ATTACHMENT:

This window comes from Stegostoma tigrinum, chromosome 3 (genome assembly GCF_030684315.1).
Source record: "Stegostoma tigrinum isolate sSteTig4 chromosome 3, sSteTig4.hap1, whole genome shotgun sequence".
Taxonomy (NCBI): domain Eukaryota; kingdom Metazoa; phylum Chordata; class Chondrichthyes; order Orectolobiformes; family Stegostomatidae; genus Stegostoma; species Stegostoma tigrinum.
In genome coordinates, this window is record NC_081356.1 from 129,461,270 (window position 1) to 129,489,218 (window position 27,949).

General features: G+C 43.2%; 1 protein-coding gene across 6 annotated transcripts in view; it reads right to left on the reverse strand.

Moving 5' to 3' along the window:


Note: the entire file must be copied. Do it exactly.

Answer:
This window comes from Stegostoma tigrinum, chromosome 3 (genome assembly GCF_030684315.1).
Source record: "Stegostoma tigrinum isolate sSteTig4 chromosome 3, sSteTig4.hap1, whole genome shotgun sequence".
Taxonomy (NCBI): domain Eukaryota; kingdom Metazoa; phylum Chordata; class Chondrichthyes; order Orectolobiformes; family Stegostomatidae; genus Stegostoma; species Stegostoma tigrinum.
In genome coordinates, this window is record NC_081356.1 from 129,461,270 (window position 1) to 129,489,218 (window position 27,949).

General features: G+C 43.2%; 1 protein-coding gene across 6 annotated transcripts in view; it reads right to left on the reverse strand.

Moving 5' to 3' along the window: